07/12/2013 11:46 am ET Updated Sep 11, 2013

Ocean Bio-Prospecting

We all know that the ocean is a valuable source of protein. We all know that the ocean is an increasingly valuable source of minerals and metals. But we don't all know the true value of the ocean as a pharmacological source with deep implication for the development of new medicines for present and future diseases, indeed as an enormous contribution to global public health.

As with fishing and mining, bio-prospecting has a policy frame for regulation and governance, but all three structures take the form of international agreements and treaties that are filled with undefined areas of application, incomplete regulatory systems, limited if any enforcement, and challenges exclusive to the ocean where vast expanse lies outside boundaries of national, territorial regulatory and management jurisdiction.

Until the mid-1950s, the ocean had long been subject to the freedom-of-the-sea doctrine -- a 17-century principle that limited national rights and jurisdiction over the oceans to a narrow belt of sea surrounding a nation's coastline. Subsequently, the United Nations convened three conferences on the Law of the Sea producing four conventions dealing respectively with the territorial sea and the contiguous zone, the high seas, fishing and conservation of living resources in the high seas and the continental shelf. In 1970 after years of intensive efforts, the UN Assembly unanimously declared the seabed and ocean floor beyond the limits of national jurisdiction to be the common heritage of mankind and convened a conference in 1973 which would lead to establishing the International Seabed Authority, based in Kingston, Jamaica, to organize, administer, and adjudicate all such exploitative activities in the open sea

The Seabed Authority today, for example, presides over various exploration contracts for poly-metallic nodules and sulphides. The contracts are with various international research organizations, national governments of France, the Russian Federation, China, India, Korea, and others, and several small private corporations, some most probably representing foreign investors. The effect of this endeavor is small, as for the moment recovery of such resources is complicated and expensive. But it is there, and the Law of the Sea and the Authority's existing Mining Code may not be up to the regulatory challenge should the economic circumstances change.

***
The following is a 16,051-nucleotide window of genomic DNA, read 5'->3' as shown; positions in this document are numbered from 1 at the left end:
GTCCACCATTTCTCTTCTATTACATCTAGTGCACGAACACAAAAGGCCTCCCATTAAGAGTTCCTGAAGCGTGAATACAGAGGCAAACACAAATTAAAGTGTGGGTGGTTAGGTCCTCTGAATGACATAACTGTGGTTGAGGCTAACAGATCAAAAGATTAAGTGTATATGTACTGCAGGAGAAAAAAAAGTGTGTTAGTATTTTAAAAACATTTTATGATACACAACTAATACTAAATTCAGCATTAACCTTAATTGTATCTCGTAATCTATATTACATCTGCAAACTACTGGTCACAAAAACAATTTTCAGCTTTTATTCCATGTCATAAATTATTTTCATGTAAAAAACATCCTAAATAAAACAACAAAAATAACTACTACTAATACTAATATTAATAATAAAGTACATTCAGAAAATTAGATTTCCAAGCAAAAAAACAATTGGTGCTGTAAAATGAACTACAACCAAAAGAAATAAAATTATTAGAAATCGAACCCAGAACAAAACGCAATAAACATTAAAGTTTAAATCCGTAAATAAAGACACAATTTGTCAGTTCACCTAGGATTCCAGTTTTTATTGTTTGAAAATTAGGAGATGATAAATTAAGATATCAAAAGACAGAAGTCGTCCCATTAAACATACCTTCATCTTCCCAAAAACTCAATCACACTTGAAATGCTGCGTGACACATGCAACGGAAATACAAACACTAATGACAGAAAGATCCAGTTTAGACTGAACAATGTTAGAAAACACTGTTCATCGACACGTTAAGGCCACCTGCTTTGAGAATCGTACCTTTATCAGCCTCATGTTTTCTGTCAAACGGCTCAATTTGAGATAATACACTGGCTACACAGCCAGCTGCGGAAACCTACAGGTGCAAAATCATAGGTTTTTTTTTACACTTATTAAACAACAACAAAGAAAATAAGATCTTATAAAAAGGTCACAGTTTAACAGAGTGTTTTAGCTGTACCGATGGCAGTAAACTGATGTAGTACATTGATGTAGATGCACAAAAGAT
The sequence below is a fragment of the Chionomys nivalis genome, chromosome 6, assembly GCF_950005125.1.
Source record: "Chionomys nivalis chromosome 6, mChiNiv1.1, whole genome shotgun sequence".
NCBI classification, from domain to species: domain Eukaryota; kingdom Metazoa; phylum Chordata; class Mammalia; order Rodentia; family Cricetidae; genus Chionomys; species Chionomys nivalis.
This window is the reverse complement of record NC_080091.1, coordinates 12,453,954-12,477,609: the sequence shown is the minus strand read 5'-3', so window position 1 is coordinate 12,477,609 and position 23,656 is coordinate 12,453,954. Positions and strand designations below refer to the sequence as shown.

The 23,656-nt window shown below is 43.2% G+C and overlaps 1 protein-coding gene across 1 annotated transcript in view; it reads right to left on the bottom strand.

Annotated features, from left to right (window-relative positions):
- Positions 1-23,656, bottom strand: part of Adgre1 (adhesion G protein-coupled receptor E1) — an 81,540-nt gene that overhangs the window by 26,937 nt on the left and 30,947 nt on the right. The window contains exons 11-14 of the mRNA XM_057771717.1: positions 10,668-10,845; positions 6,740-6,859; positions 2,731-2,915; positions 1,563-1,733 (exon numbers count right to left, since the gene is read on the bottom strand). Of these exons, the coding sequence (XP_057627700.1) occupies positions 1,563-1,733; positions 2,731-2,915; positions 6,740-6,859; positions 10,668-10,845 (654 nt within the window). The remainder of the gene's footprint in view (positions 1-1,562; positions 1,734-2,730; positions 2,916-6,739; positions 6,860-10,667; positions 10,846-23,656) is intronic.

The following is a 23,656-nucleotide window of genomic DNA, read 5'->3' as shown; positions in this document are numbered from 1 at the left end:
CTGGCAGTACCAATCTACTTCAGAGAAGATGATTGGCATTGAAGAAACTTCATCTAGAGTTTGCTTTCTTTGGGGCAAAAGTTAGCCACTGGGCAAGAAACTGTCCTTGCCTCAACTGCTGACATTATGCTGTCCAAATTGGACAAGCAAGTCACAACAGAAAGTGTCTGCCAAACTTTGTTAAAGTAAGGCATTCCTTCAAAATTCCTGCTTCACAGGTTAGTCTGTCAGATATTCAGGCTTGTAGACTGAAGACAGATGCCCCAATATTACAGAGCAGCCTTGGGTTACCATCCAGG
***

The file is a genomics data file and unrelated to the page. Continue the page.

But it is the pharmaceutical exploration that should also be of great concern. Again, there are structures in place -- the Convention on Biological Diversity foremost among them. But this exploration is less physical in a way, and much more complicated, with the knowledge and value available from ocean resources located everywhere -- in the length of the water column, coral reefs, deep ocean vents, and the sea floor. The issues are many: access, research costs, transaction costs, intellectual property and patent issues, regulatory structure, benefit-sharing, fairness and equity issues, and the right to traditional knowledge sustained by indigenous peoples. All the major pharmaceutical companies and research institutions are already fully engaged in the drug development and profit implications of these resources, make no mistake about it.

At a conference on bioscience and the ocean, sponsored in 2012 by the New York Academy of Sciences, the extent of this research potential was apparent, with presentations on the synthesis of DNA from ocean species such as sponges and mollusks, imitating certain biological functions that could be applied to disease in humans. A significant number of new drugs in preliminary testing for cancer treatment are derived this way from the information decoded from marine plants and animals. A very recent U.S. Supreme Court decision clarified one of the larger questions for such research: by protecting knowledge derived from the discovery of such natural processes from the exclusivity of patent protection, while nonetheless permitting "ownership" of processes invented or synthesized from them for manufacture and application as vaccines or medicines beneficial to human health. It is a profound distinction, and a major step toward protection of such ocean resources over time. It is interesting to note, however, that this U.S. judicial decision notwithstanding, the United States Congress has not approved either the UN Convention on Biological Diversity or the UN Convention on the Law of the Sea, even though both are now international law, having been ratified by the requisite number of nations.

Frankly, this enormous potential is as threatened by ocean acidification, the changing pH of the ocean with its impact on all macro and microscopic organisms, as it is on governance and the profit motive. All these ocean challenges add up to the same question that we have not yet answered: how do we control ourselves and our actions so that the benefits of the world ocean will be available to us for all time to come?